Dr. Stuart Meyers receives Lifetime Achievement Award
Congratulations to Dr. Stuart Meyers for receiving the prestigious David E. Bartlett Lifetime Achievement Award from the Society for Theriogenology. Awarded annually by the Society for Theriogenology and the American College of Theriogenologists, the Bartlett Award serves to “recognize an outstanding individual who has made significant contributions to the discipline of Theriogenology.”
The award was established in 1971 to cement the efforts of the Society and College toward common goals in animal reproduction, reward and inspire excellence, and to improve the visibility of theriogenology.
“The Bartlett Award was a complete surprise to me,” Meyers said. “I am humbled that my specialty saw fit to honor me with a career award that highlights my contributions, but above it all this is about the professional and personal relationships in my field that I cherish and respect.”
In honor of the award, the journal Clinical Theriogenology published the text of his Bartlett Award address – “The Journey of a Theriogenologist.”
Meyers has also been honored with the UC Davis Campus Distinguished Teaching Award and the SVM Distinguished Faculty Teaching Award this year, both of which acknowledge his excellence in teaching, training, and mentorship, as well as his dedication to students and faculty. Meyers has provided exceptional teaching in the SVM professional curriculum for decades and has constantly demonstrated his willingness to step up and take the job by taking on a substantial load exceeding Department and School averages. Students consistently praise his teaching, especially noting his enthusiasm and passion, effective clinical emphasis, dose of entertainment, and patience.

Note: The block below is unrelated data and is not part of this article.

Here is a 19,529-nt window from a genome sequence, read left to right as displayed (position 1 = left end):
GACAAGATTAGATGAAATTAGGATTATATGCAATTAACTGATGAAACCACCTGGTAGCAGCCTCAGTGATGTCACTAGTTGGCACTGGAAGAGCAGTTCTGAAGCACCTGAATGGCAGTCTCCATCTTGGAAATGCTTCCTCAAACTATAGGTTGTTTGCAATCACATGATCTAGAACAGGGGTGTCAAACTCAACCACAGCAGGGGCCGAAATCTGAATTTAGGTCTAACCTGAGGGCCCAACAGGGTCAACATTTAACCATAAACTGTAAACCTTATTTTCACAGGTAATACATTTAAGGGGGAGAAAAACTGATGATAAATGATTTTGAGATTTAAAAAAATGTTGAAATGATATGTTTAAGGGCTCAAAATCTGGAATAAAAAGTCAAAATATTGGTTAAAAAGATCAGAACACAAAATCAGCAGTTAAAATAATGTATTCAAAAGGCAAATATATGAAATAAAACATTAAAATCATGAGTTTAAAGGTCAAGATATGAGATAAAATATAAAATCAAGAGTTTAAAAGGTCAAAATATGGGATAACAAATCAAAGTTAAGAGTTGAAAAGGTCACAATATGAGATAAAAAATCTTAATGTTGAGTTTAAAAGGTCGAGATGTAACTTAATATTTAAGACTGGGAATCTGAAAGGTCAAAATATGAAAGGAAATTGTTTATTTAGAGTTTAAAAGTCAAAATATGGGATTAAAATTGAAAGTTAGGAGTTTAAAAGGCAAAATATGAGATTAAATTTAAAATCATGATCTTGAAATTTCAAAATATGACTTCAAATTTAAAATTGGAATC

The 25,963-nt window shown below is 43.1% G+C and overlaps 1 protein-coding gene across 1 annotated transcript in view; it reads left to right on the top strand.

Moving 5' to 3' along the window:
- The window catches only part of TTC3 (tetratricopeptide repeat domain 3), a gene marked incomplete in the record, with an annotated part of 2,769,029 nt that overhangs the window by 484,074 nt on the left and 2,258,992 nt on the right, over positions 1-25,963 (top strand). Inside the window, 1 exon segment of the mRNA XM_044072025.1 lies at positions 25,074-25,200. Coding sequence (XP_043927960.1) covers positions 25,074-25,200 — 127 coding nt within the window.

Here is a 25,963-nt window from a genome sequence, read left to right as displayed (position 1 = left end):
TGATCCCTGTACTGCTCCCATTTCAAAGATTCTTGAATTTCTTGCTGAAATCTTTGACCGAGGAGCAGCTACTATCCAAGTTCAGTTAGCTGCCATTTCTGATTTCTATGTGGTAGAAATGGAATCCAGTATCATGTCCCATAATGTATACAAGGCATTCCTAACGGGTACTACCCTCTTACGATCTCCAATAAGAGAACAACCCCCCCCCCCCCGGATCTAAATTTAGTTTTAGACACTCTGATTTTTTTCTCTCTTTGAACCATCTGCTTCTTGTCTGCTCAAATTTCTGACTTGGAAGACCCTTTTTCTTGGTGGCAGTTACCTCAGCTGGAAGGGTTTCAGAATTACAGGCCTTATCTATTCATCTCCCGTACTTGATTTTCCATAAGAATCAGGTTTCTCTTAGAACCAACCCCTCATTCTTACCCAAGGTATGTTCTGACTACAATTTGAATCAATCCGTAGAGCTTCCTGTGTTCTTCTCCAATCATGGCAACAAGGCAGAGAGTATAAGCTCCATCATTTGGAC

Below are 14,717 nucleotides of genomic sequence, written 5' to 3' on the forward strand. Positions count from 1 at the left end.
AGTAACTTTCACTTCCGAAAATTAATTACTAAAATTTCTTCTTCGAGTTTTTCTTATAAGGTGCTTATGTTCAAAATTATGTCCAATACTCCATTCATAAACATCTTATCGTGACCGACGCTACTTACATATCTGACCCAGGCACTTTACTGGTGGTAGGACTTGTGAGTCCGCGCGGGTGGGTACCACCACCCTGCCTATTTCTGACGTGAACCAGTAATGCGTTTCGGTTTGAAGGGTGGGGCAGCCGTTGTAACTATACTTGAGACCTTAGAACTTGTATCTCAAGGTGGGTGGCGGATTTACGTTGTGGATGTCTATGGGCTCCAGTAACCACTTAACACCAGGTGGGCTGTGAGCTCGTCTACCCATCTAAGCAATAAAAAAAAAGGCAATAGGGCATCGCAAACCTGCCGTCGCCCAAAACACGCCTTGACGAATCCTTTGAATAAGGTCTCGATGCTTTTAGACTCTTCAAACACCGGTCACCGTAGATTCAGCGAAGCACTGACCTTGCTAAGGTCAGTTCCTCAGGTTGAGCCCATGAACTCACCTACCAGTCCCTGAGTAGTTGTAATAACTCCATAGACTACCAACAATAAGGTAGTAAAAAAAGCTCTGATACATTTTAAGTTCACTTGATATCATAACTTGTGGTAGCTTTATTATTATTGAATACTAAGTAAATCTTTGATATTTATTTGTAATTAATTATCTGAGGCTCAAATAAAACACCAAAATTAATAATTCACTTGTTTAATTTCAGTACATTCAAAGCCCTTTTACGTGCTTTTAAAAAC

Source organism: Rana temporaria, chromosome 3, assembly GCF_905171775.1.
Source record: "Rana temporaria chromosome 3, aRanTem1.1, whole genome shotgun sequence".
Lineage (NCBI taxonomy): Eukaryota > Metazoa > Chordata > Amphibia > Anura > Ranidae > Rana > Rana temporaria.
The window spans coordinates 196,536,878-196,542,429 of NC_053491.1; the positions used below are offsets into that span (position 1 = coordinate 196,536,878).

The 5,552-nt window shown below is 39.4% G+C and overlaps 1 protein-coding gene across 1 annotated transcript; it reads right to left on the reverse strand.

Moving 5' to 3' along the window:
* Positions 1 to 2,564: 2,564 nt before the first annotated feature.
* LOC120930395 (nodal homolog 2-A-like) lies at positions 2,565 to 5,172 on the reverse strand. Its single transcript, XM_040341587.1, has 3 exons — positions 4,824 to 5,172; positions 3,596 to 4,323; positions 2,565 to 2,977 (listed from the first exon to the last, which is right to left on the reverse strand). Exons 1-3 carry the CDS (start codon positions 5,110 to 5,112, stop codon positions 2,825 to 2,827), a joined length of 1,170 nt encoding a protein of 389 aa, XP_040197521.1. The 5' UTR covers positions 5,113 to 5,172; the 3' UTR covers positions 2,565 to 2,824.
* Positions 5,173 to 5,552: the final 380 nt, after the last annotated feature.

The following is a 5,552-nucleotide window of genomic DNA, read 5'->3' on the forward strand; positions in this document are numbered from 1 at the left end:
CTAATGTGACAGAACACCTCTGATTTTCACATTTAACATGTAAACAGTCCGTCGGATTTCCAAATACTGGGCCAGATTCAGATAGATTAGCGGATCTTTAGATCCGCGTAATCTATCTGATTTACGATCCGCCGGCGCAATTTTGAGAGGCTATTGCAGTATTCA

He has demonstrated effective leadership in teaching especially through his position of block leader in VET 410 (the Endocrine/Reproduction block), through which he developed a format of interactive physical stations for 3 CBLs (case-based learning) for students to apply course concepts and material from lecture and lab. He was highly rated in peer review of his block leadership, with comments noting strong planning, communication, and support of peer faculty.
Further, Meyers has been a highly effective ambassador for the SVM, serving as Chair of the Designated Emphasis in Reproductive Biology until July 2002. It was through this role that he developed the Group Study in Reproductive Biology for graduate students, cultivating a collaborative environment for students and faculty with interests in reproduction, genetics, meiosis, and developmental biology.
He has also provided invaluable mentorship to many, including supervision for graduate students pursuing research. He participates in SVM theriogenology resident training rounds which prepare new cohorts for board certification and served on the SVM Peer Observation and Coaching of Teaching Special Committee which provides junior faculty with feedback to improve their teaching methods.
In a nomination letter for the SVM Distinguished Faculty Teaching Award, Dr. Clare Yellowley called Meyers the consummate mentor.
“He has supervised numerous graduate students in the art of research, imparting his love for his subject and excitement for the scientific method,” she said. “Stuart has certainly impacted the career trajectories of myriad students be they budding scientists, veterinarians, or specialized equine theriogenologists.”